A COMMUNITY CONNECTION FOR RECOVERY
• September 2019 •
A COMMUNITY CONNECTION FOR RECOVERY
From Juan Navarro, Executive Director
Los Angeles Centers for Alcohol and Drug Abuse
Your Brain on Drugs
When it’s hot enough to fry an egg on the sidewalk, I think about that old TV announcement. The one where someone cracks an egg into a hot pan. Back in the day, we explained things simply: abusing drugs “fries” your brain. And it does, but today we know why.
Neuroscience(the study of the brain), and cognitive psychology (the study of why we do what we do), have made quantum leaps since the fried egg days. Neuroimaging technologies research has shown that pleasurable activities – such as drinking, drug use, gambling, shopping, and sex – can actually hijack the brain. It happens because our built-in rewards network is always at work to satisfy basic human needs. If it didn’t feel good to eat when we’re hungry, we might die of starvation. Instead, our brain rewards us with a surge of the feel-good neurotransmitter dopamine when we do things needed to sustain life.
Unfortunately, it’s a delicate system. Pleasure reward circuits are connected to circuits for motivation and memory. Addictive substances and behaviors can overstimulate this circuitry (here’s where the frying comes in), causing overload. In nature, rewards come with time and effort. But addictive drugs and behaviors provide a shortcut, a type of malware that floods the brain with dopamine and other neurotransmitters. Since the human brain can’t withstand this onslaught, it responds by producing less dopamine or eliminating the dopamine receptors. In response, we increase our addictive behavior, desperately trying to replicate that original dopamine reward. It’s all about physiology. Contemporary knowledge of “your brain on drugs” has changed the definition of addiction to a chronic brain disease. Science has proven once and for all that “moral weakness’ or “lack of willpower” are not the causes of addiction.
Explore your brain on alcohol and drugs with a video from: NatGeo
“My name is Matt and I guess I got into drugs to be more calm. I had a lot of stupid, crazy thoughts going all the time. It made me afraid of what I could do. When I found some pills that kind of shut up my brain so I could relax, that was it for me. I had to have more. Didn’t have to worry about being a major disappointment to my dad and everybody else. Didn’t have to think about all the things I should be doing, I could just be peaceful. But I took it kinda too far, I was like a vegetable, you know? I would listen to music, use, drink, sleep. Nothing else mattered. One day I woke up in some E.R. and (I had) no clue how the hell I got there. Turned out I overdosed. My parents put me in treatment, which I really, really hated at first. But when my counselor showed me ways to calm down and be peaceful in my life, I started to listen because those things worked! I’m kind of a different guy than I was. I’m grateful to the program for this new start. Recovery is ok.”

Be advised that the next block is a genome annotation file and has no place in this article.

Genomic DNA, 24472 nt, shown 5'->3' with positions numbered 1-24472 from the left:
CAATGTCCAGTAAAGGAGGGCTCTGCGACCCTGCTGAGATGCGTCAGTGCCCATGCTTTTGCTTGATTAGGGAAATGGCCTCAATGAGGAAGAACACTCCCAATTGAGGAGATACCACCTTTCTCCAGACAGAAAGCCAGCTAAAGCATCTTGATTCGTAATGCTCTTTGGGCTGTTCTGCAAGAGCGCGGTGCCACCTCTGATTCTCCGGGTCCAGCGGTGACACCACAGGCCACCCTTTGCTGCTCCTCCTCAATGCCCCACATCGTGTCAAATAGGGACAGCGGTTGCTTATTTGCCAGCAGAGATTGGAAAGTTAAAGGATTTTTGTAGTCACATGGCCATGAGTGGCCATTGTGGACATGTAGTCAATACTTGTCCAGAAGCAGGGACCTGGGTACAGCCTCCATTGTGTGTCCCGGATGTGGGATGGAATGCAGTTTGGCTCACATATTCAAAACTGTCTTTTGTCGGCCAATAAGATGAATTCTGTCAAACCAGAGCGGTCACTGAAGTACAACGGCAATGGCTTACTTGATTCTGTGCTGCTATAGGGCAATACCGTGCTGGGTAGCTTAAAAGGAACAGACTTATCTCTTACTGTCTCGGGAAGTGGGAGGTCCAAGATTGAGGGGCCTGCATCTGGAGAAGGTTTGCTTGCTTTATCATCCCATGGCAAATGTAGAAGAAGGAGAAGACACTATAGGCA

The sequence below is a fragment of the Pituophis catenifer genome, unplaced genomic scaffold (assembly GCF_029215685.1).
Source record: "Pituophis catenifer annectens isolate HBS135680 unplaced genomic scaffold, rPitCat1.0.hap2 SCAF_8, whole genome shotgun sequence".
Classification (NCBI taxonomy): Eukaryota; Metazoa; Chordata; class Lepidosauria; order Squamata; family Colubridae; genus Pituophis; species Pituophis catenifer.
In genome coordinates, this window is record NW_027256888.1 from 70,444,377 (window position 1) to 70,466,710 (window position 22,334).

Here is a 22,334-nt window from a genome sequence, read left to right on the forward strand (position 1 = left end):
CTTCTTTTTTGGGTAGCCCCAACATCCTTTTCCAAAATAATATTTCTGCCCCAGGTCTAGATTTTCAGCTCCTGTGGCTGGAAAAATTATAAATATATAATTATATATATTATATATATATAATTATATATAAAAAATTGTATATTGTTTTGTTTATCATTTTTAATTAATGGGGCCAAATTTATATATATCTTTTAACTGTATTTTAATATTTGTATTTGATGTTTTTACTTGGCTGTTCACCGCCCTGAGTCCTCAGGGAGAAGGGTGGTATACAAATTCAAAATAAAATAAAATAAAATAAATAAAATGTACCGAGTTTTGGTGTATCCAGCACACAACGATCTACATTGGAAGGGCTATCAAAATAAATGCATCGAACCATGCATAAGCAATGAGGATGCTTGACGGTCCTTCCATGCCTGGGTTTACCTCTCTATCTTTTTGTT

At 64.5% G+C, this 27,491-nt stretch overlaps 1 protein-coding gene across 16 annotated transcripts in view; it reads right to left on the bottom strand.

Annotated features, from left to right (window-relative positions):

SPOTLIGHT – THE EVIDENCE IS IN:
Cognitive Behavioral Therapy
If addiction — the most serious form of substance use disorder — is a chronic brain disease, then treatment must address brain function. Cognitive Behavioral Therapy or CBT does this by changing critical neural networks that shape how we think and feel.
Our brain contains roughly 86 billion neurons, each of which is connected to about 10,000 others. The connections between these neurons organize themselves according to topics or themes which become neural networks over time, for example, craving drugs. When we are mindful about where our attention goes, we are able to train our neural networks be more helpful, adaptive, and healthy. When we shift away from the old, unhelpful networks that contain negative self-talk or beliefs, they actually begin to wither away as we cease to activate them.
CBT works by 1 becoming aware of the network we are in by becoming aware of our thoughts; 2) recognizing how being in that network (having that thought) is helpful or not; 3) becoming aware of the consequences of spending time in that network (engaging with that thought), and 4) shifting out of that network (the thought) into more helpful networks.
Watch this EBP in action: A live CBT session